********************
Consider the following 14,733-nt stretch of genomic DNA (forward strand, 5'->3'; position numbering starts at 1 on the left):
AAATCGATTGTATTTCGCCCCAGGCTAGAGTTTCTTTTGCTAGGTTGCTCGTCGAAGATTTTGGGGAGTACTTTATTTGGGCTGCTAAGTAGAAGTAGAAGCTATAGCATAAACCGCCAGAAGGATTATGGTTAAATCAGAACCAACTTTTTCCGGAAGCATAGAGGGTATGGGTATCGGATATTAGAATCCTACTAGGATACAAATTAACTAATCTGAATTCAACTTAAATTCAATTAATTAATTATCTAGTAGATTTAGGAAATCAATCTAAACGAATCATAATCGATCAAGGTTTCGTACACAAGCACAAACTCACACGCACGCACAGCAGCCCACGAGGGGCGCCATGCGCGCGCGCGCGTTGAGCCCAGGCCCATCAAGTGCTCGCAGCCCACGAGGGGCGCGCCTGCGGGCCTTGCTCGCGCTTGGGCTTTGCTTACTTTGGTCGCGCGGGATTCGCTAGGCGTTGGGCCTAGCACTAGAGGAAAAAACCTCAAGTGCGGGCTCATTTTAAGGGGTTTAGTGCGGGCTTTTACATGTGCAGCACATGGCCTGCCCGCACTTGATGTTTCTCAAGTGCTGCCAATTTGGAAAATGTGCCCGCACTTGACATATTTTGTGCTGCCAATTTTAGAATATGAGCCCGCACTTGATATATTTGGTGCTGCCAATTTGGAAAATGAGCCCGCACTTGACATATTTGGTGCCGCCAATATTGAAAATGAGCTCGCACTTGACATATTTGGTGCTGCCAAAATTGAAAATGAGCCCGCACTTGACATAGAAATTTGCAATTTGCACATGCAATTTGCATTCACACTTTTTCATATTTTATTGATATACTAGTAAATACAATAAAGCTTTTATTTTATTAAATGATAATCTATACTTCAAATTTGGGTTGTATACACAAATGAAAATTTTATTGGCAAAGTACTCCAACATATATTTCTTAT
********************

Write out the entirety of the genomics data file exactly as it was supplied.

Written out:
Consider the following 14,733-nt stretch of genomic DNA (forward strand, 5'->3'; position numbering starts at 1 on the left):
AAATCGATTGTATTTCGCCCCAGGCTAGAGTTTCTTTTGCTAGGTTGCTCGTCGAAGATTTTGGGGAGTACTTTATTTGGGCTGCTAAGTAGAAGTAGAAGCTATAGCATAAACCGCCAGAAGGATTATGGTTAAATCAGAACCAACTTTTTCCGGAAGCATAGAGGGTATGGGTATCGGATATTAGAATCCTACTAGGATACAAATTAACTAATCTGAATTCAACTTAAATTCAATTAATTAATTATCTAGTAGATTTAGGAAATCAATCTAAACGAATCATAATCGATCAAGGTTTCGTACACAAGCACAAACTCACACGCACGCACAGCAGCCCACGAGGGGCGCCATGCGCGCGCGCGCGTTGAGCCCAGGCCCATCAAGTGCTCGCAGCCCACGAGGGGCGCGCCTGCGGGCCTTGCTCGCGCTTGGGCTTTGCTTACTTTGGTCGCGCGGGATTCGCTAGGCGTTGGGCCTAGCACTAGAGGAAAAAACCTCAAGTGCGGGCTCATTTTAAGGGGTTTAGTGCGGGCTTTTACATGTGCAGCACATGGCCTGCCCGCACTTGATGTTTCTCAAGTGCTGCCAATTTGGAAAATGTGCCCGCACTTGACATATTTTGTGCTGCCAATTTTAGAATATGAGCCCGCACTTGATATATTTGGTGCTGCCAATTTGGAAAATGAGCCCGCACTTGACATATTTGGTGCCGCCAATATTGAAAATGAGCTCGCACTTGACATATTTGGTGCTGCCAAAATTGAAAATGAGCCCGCACTTGACATAGAAATTTGCAATTTGCACATGCAATTTGCATTCACACTTTTTCATATTTTATTGATATACTAGTAAATACAATAAAGCTTTTATTTTATTAAATGATAATCTATACTTCAAATTTGGGTTGTATACACAAATGAAAATTTTATTGGCAAAGTACTCCAACATATATTTCTTAT